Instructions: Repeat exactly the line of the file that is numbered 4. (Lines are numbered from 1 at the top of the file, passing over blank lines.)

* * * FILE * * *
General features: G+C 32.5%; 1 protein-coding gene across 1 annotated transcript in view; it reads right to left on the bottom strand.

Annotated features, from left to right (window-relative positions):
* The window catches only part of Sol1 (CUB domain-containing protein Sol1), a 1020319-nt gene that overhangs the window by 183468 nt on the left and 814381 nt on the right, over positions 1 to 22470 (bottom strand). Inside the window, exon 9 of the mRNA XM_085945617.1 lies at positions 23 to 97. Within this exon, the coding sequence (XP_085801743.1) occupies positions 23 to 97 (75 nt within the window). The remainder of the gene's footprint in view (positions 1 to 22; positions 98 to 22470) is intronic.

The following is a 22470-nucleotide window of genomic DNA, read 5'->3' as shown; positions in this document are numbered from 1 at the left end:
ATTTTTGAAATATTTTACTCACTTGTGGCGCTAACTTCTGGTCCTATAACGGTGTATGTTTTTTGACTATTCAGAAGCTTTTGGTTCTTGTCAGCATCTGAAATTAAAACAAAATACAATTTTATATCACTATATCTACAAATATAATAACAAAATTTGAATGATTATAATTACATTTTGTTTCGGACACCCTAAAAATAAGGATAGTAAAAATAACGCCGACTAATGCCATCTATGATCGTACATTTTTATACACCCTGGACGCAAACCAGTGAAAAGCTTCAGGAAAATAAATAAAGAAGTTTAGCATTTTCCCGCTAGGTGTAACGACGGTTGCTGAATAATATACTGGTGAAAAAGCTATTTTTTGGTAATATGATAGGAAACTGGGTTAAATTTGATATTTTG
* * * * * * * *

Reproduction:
The following is a 22470-nucleotide window of genomic DNA, read 5'->3' as shown; positions in this document are numbered from 1 at the left end: